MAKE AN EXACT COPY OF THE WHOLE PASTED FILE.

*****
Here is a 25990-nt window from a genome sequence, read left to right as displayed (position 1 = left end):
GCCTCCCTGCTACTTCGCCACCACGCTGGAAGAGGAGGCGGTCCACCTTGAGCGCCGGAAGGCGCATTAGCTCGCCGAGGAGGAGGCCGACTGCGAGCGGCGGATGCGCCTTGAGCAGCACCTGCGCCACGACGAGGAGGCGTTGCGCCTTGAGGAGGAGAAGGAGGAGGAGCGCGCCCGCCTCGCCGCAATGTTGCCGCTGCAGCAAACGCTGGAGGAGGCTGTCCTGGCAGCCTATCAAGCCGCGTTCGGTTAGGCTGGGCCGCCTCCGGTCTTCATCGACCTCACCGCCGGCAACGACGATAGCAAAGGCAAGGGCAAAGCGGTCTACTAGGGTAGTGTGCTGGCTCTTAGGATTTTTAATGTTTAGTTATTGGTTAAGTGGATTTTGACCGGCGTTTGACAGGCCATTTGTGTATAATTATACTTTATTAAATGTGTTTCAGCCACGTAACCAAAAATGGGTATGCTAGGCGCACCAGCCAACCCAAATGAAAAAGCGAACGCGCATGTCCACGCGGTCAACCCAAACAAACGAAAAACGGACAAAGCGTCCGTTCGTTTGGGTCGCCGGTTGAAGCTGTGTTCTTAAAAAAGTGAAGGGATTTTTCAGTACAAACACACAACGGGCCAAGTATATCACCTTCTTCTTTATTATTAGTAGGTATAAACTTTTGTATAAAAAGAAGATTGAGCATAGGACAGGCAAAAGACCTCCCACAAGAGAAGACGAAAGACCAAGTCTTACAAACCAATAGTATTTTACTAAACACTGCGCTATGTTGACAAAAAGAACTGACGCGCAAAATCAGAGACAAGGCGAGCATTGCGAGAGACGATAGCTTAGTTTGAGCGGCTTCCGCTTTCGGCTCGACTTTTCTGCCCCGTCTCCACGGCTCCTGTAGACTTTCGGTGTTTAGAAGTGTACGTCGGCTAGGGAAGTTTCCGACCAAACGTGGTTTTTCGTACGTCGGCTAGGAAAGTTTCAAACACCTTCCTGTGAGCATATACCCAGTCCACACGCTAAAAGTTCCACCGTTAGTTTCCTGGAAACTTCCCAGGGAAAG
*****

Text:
Here is a 25990-nt window from a genome sequence, read left to right as displayed (position 1 = left end):
GCCTCCCTGCTACTTCGCCACCACGCTGGAAGAGGAGGCGGTCCACCTTGAGCGCCGGAAGGCGCATTAGCTCGCCGAGGAGGAGGCCGACTGCGAGCGGCGGATGCGCCTTGAGCAGCACCTGCGCCACGACGAGGAGGCGTTGCGCCTTGAGGAGGAGAAGGAGGAGGAGCGCGCCCGCCTCGCCGCAATGTTGCCGCTGCAGCAAACGCTGGAGGAGGCTGTCCTGGCAGCCTATCAAGCCGCGTTCGGTTAGGCTGGGCCGCCTCCGGTCTTCATCGACCTCACCGCCGGCAACGACGATAGCAAAGGCAAGGGCAAAGCGGTCTACTAGGGTAGTGTGCTGGCTCTTAGGATTTTTAATGTTTAGTTATTGGTTAAGTGGATTTTGACCGGCGTTTGACAGGCCATTTGTGTATAATTATACTTTATTAAATGTGTTTCAGCCACGTAACCAAAAATGGGTATGCTAGGCGCACCAGCCAACCCAAATGAAAAAGCGAACGCGCATGTCCACGCGGTCAACCCAAACAAACGAAAAACGGACAAAGCGTCCGTTCGTTTGGGTCGCCGGTTGAAGCTGTGTTCTTAAAAAAGTGAAGGGATTTTTCAGTACAAACACACAACGGGCCAAGTATATCACCTTCTTCTTTATTATTAGTAGGTATAAACTTTTGTATAAAAAGAAGATTGAGCATAGGACAGGCAAAAGACCTCCCACAAGAGAAGACGAAAGACCAAGTCTTACAAACCAATAGTATTTTACTAAACACTGCGCTATGTTGACAAAAAGAACTGACGCGCAAAATCAGAGACAAGGCGAGCATTGCGAGAGACGATAGCTTAGTTTGAGCGGCTTCCGCTTTCGGCTCGACTTTTCTGCCCCGTCTCCACGGCTCCTGTAGACTTTCGGTGTTTAGAAGTGTACGTCGGCTAGGGAAGTTTCCGACCAAACGTGGTTTTTCGTACGTCGGCTAGGAAAGTTTCAAACACCTTCCTGTGAGCATATACCCAGTCCACACGCTAAAAGTTCCACCGTTAGTTTCCTGGAAACTTCCCAGGGAAAG